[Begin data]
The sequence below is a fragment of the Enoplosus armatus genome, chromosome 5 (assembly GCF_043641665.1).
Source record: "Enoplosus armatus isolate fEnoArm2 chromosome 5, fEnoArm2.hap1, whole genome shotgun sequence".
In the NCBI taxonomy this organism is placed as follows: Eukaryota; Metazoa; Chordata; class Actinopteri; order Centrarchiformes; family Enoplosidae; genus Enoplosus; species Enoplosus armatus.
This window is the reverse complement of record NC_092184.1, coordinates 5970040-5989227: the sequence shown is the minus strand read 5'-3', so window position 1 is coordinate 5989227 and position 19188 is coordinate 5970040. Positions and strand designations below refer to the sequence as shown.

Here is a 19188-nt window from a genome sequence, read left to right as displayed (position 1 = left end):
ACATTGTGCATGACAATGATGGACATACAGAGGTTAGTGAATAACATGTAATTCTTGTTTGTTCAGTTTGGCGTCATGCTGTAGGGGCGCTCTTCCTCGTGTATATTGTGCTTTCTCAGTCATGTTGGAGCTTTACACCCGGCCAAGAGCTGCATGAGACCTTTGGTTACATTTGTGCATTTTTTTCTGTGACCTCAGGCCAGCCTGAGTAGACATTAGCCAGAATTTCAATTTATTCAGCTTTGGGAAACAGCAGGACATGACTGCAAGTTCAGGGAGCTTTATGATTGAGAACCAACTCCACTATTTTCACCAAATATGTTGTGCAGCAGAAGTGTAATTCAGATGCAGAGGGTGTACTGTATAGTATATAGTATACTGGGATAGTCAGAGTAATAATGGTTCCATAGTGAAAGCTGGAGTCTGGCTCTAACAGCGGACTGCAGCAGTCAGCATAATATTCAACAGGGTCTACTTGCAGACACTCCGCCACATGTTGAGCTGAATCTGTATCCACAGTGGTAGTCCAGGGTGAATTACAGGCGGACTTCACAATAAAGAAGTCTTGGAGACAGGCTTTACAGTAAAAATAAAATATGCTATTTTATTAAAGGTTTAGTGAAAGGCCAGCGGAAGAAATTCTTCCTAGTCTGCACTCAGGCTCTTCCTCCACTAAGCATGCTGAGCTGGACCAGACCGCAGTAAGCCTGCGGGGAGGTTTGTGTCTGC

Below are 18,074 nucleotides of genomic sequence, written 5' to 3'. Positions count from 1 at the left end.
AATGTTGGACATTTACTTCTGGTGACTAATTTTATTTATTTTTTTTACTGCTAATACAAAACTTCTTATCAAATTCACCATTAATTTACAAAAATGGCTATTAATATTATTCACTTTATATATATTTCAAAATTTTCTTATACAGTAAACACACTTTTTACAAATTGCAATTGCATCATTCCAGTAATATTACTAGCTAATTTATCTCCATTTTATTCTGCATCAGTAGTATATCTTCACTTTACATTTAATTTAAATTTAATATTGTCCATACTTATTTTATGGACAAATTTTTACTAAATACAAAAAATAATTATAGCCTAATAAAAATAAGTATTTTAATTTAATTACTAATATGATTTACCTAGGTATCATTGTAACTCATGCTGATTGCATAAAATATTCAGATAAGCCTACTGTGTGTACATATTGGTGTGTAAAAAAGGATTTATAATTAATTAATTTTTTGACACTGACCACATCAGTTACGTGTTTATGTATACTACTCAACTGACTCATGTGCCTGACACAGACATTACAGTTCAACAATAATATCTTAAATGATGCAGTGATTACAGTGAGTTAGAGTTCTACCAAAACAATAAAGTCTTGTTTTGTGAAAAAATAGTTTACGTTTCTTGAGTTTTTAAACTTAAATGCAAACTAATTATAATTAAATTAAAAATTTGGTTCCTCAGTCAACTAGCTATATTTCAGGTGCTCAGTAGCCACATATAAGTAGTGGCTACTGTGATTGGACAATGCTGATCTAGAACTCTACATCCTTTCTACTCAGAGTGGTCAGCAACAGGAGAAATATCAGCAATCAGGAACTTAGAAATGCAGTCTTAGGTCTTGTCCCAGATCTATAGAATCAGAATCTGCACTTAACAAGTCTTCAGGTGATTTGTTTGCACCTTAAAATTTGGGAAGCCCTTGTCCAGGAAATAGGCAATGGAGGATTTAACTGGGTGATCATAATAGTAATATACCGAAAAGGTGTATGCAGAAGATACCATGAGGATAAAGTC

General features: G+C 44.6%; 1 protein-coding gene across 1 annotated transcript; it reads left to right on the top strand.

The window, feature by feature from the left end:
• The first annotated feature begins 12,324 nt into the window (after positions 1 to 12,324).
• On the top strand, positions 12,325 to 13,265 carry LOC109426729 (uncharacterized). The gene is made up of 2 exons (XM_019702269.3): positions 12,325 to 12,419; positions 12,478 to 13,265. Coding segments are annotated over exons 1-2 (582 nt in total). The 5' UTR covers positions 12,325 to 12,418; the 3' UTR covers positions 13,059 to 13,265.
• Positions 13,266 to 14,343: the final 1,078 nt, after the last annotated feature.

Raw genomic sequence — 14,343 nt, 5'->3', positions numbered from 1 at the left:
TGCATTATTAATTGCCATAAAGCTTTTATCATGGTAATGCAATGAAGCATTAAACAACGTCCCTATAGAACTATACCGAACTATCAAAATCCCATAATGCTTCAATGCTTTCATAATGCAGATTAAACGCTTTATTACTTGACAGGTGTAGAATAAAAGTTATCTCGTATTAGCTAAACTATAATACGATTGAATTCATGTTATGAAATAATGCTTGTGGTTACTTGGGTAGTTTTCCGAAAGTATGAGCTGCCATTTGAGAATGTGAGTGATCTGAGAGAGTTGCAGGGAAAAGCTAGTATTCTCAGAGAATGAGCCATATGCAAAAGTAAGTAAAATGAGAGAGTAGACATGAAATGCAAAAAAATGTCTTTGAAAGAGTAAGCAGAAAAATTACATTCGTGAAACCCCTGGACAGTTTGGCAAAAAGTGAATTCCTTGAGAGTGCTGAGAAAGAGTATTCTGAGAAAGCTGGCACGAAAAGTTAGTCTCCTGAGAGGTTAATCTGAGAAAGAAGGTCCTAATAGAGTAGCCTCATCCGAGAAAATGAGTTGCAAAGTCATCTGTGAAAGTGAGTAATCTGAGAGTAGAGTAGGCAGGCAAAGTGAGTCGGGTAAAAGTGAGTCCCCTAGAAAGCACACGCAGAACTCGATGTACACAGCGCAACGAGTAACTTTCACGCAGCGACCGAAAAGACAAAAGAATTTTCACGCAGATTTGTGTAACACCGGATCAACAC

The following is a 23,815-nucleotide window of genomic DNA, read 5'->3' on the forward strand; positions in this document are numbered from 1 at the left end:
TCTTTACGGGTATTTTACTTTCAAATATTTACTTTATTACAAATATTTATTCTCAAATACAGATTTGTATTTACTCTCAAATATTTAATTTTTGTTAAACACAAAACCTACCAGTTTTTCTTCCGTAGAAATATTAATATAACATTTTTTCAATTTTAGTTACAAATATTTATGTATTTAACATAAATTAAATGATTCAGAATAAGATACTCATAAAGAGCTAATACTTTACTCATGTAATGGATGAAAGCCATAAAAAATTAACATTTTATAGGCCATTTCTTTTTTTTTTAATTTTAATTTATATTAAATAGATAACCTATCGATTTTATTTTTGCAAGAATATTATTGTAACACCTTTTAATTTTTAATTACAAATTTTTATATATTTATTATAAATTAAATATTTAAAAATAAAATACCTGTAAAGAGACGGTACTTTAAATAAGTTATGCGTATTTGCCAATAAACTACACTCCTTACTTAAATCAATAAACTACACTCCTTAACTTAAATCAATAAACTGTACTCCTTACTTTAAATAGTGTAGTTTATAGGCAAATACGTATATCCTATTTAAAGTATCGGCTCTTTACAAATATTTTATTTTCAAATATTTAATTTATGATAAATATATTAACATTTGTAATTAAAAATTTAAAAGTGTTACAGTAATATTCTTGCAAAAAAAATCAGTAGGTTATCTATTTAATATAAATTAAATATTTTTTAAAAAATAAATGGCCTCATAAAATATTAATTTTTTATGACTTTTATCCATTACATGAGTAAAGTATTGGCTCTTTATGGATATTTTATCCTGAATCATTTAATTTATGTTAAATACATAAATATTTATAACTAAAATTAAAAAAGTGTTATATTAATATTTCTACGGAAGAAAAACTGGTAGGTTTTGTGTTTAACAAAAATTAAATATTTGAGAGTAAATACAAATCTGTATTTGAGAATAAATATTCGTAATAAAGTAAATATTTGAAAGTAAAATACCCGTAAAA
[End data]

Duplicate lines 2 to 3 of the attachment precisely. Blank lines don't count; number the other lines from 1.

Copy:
Source record: "Enoplosus armatus isolate fEnoArm2 chromosome 5, fEnoArm2.hap1, whole genome shotgun sequence".
In the NCBI taxonomy this organism is placed as follows: Eukaryota; Metazoa; Chordata; class Actinopteri; order Centrarchiformes; family Enoplosidae; genus Enoplosus; species Enoplosus armatus.